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Toxicological information

Acute Toxicity: inhalation

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Administrative data

Endpoint:
acute toxicity: inhalation
Type of information:
experimental study
Adequacy of study:
supporting study
Reliability:
2 (reliable with restrictions)
Rationale for reliability incl. deficiencies:
other: Acceptable, well-documented publication which meets basic scientific principles
Cross-reference
Reason / purpose:
reference to same study

Data source

Reference
Reference Type:
publication
Title:
Unnamed
Year:
1990
Report Date:
1990

Materials and methods

GLP compliance:
not specified
Limit test:
no

Test material

Reference
Name:
Unnamed
Type:
Constituent
Details on test material:
No further information available.

Test animals

Species:
rat
Strain:
Sprague-Dawley
Sex:
female

Administration / exposure

Route of administration:
inhalation: vapour
Type of inhalation exposure:
whole body
Vehicle:
other: unchanged (no vehicle)
Details on inhalation exposure:
cf. chapter 7.5.3
Analytical verification of test atmosphere concentrations:
yes
Duration of exposure:
6 - 7 h
Remarks on duration:
per day
Concentrations:
up to max. achievable vapor concentrations at chamber temperature 21-27°C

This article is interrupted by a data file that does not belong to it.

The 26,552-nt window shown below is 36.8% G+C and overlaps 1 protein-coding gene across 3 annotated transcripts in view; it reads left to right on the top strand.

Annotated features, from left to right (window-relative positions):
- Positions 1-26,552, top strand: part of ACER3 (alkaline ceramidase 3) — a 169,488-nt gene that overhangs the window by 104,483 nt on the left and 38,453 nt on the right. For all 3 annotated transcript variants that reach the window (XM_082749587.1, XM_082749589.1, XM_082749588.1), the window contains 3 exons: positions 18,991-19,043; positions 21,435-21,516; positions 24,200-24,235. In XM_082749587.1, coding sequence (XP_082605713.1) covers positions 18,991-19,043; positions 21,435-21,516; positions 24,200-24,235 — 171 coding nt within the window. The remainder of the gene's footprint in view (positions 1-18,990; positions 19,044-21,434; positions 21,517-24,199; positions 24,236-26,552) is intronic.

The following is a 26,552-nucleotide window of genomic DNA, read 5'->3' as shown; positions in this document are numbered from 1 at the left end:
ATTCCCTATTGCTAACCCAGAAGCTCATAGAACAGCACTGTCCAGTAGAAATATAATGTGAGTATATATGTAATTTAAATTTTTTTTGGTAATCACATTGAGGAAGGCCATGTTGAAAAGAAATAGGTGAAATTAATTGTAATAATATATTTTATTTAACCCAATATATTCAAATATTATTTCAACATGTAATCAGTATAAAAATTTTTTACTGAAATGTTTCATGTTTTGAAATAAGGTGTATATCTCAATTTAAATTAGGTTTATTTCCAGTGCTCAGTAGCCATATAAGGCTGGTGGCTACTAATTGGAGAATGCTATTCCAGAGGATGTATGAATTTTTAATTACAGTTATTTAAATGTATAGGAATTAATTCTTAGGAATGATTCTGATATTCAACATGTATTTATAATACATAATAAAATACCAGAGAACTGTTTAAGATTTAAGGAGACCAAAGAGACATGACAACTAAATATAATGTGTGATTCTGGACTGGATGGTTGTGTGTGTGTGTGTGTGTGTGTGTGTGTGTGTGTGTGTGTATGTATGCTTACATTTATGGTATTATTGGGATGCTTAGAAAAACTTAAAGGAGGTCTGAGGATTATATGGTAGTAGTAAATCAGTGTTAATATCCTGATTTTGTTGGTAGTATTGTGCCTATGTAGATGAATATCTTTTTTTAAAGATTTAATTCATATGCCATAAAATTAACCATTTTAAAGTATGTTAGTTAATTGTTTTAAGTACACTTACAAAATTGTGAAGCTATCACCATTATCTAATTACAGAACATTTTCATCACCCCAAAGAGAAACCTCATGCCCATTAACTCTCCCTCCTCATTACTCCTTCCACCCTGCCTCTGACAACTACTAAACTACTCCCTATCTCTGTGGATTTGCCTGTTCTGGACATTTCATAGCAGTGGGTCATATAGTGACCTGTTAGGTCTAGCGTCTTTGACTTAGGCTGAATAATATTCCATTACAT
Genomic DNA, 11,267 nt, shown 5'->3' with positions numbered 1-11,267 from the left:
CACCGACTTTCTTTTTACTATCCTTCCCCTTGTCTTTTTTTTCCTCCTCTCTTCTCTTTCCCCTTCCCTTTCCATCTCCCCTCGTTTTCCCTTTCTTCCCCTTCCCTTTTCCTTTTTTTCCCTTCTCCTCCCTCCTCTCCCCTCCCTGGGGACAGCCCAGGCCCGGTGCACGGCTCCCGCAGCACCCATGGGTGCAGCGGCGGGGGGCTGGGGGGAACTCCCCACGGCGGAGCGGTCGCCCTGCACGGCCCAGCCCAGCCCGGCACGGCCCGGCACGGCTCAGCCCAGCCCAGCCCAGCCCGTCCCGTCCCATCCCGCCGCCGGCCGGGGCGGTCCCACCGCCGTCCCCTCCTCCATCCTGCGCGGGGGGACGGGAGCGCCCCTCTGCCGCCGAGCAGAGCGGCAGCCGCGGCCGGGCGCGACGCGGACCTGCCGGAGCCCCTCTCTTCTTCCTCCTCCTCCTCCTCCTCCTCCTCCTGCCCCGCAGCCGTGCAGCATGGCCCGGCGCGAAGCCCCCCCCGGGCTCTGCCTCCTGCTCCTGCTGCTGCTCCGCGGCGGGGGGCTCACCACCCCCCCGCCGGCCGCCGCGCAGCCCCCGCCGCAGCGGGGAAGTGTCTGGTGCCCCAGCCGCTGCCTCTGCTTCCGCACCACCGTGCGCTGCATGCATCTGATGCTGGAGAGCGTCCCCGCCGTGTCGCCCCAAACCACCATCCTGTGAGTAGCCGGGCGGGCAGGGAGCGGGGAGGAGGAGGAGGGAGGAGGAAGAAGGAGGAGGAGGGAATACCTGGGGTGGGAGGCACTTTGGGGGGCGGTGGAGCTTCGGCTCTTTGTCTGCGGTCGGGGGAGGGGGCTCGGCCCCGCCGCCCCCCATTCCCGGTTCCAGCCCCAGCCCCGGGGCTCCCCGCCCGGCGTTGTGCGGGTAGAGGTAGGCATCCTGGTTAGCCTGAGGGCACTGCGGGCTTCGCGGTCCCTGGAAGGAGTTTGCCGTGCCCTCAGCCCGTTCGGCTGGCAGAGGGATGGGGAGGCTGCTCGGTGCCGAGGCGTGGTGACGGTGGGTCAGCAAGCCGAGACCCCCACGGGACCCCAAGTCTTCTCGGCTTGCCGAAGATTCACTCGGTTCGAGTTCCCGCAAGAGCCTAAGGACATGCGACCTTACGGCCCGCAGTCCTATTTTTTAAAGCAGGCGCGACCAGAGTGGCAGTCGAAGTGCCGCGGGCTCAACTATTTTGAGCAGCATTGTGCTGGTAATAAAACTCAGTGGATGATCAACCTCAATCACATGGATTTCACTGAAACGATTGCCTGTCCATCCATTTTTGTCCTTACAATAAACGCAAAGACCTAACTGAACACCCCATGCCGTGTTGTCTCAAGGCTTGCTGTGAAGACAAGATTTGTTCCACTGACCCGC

Results and discussion

Applicant's summary and conclusion

Conclusions:
The vapor pressure of long chain aliphatic alcohols with carbon chain lengths of C5 and more, including 1-nonanol, is too low to reach vapor concentrations that cause toxicity following single or repeated inhalation exposure (6 or 7 h/day, days 1-19 of gestation in combined repeated toxicity/reproduction toxicity study; cf. chapter 7.5.3).
It is concluded that this finding does also apply for structurally similar test substances, isononanol or 3,5,5-trimethylhexan-1-ol.
Executive summary:

There was no inhalation toxicity seen in rats exposed to higher aliphatic alcohols. It was concluded that the vapor pressure of long chain aliphatic alcohols with carbon chain lengths of C5 and more, including 1 -octanol, 1-nonanol, and 1 -decanol, is too low to reach vapor concentrations that cause toxicity following single or repeated inhalation exposure (6 or 7 h/day, days 1-19 of gestation in a combined repeated toxicity/reproduction toxicity study) (Nelson et al., 1990; cf. chapter 7.5.3).